Indeed, Morrell can confirm that his stint at the Starfish was a major turning point in his life. "It worked wonders for my life," he says effusively. "The instructors give you the mindset that you can do anything, and I found out that it's true."
Morrell may not have been the type of "at-risk" student that the Starfish seeks to attract, but he admits to suffering from a seemingly less-threaten- ing, but even more prolific problem than homeless- ness: Aimlessness.
"I was definitely headed down the wrong path," he says. "I didn't really care about anything." But, like so many Starfish students, he knew he liked cooking, and that was enough to get him headed in the right direction.
Immediately after graduating from the Starfish program in 2004, Morrell landed his dream job at Elizabeth's and now has plans to open his own cater- ing company in Savannah. "The sky's the limit," he says. "Like anything, you have to be dedicated,
but the Starfish taught me that possibilities really are endless."
Rachel Petraglia, director of the Starfish culinary training program, has found her dream job, too. After cooking in some of Miami, Florida’s four-star restaurants, including Chateau Elan and Wish, teaching at the Starfish seemed like a welcome change of pace. She wasn't aware of the café's unique mission when she applied for the position in 2004, but as soon as she learned about the partnership with Union Mission, she was hooked.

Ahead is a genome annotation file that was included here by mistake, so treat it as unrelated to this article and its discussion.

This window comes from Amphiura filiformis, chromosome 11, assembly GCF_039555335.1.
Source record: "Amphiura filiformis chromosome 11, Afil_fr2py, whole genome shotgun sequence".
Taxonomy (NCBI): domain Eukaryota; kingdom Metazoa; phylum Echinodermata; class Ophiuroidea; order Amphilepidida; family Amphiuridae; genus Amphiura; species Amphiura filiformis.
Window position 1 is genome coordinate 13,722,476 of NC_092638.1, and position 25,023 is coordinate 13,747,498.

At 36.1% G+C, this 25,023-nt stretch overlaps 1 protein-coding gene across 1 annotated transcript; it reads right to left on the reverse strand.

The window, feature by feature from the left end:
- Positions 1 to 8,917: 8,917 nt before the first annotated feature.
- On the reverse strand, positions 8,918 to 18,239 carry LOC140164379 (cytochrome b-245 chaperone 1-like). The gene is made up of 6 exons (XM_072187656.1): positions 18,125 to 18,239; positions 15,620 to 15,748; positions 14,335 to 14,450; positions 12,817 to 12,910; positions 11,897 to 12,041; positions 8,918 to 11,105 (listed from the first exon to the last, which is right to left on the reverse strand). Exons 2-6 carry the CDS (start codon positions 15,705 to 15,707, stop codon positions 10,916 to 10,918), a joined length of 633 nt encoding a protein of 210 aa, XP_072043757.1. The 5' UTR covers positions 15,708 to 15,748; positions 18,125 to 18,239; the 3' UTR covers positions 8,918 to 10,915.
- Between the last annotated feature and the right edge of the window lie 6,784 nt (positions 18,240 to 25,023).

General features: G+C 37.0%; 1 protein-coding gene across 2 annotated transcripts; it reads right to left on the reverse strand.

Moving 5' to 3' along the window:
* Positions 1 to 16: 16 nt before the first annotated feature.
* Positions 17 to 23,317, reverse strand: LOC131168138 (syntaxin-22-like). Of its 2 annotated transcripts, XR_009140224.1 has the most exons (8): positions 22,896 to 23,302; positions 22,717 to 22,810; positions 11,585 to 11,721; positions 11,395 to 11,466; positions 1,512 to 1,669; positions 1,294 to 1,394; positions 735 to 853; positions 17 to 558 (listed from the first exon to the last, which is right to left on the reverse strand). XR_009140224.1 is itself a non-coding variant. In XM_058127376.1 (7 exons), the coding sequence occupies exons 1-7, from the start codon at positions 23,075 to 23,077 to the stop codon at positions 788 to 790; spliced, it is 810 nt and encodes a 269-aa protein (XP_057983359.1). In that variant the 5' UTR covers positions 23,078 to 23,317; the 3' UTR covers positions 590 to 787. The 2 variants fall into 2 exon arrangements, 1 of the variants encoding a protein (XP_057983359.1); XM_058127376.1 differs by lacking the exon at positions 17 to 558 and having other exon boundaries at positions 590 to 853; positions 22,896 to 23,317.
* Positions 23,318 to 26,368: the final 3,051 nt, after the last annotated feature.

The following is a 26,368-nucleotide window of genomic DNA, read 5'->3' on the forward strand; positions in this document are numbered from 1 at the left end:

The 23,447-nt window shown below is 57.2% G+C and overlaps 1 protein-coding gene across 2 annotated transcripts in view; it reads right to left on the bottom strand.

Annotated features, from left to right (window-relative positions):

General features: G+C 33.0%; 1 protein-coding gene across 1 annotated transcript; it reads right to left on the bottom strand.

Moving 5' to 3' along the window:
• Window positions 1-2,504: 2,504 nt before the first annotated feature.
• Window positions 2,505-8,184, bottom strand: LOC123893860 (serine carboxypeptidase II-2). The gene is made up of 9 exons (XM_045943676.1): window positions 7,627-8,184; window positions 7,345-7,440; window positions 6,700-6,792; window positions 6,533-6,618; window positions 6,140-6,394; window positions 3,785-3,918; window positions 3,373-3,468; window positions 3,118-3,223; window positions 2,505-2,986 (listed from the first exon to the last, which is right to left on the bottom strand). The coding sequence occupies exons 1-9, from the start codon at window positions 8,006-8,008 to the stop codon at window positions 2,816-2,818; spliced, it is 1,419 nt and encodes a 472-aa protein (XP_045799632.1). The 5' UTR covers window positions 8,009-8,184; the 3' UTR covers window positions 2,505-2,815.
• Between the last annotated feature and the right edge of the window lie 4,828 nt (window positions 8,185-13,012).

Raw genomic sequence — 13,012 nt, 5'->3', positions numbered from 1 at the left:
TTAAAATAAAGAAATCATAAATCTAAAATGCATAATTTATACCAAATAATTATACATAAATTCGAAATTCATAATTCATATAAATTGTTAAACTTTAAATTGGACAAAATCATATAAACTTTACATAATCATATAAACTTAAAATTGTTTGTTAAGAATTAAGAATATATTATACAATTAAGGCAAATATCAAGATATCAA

"I left the interview thinking, 'I don't care what it pays or what they have me do, I would love to work at a place where I am helping people in this community,' " she says.
That "feel good" sensation has a way of hooking just about everyone who steps inside the Starfish. Since all proceeds from café sales go towards sup- porting the $300,000 annual operation of the culi- nary program, diners are more like shareholders than customers, getting to see a return on their invest- ment in each student who discovers his or her calling in the kitchen.
"It all comes back to the students", says Elliott. "Many of them, when they start, they won’t look you in the eye, they mumble, they have a limp hand- shake, but by the time they graduate they're these great, personable people."
I visit the café during week eight of the pro- gram—a critical turning point when students discov- er one of two things: They either love the kitchen, or they can't take the heat.
Twenty-three year old Kia Bryant is one of the students responsible for my lunch today. She's made it through the first seven weeks of cooking funda- mentals, from nutrition to knife skills—a cakewalk compared to the final five weeks of the café boot camp she's just begun.
"There's a lot more to cooking than I ever thought there was," Bryant says, with a whiff of exhaustion. If she survives both the classroom training and the café experience—and only 40% of Starfish students do—she'll walk away with a ServSafe certificate and 20 college credits she can then apply toward a culinary arts degree at Savannah Technical College. Or, she can look for work at a number of local restaurants that have embraced Starfish alums.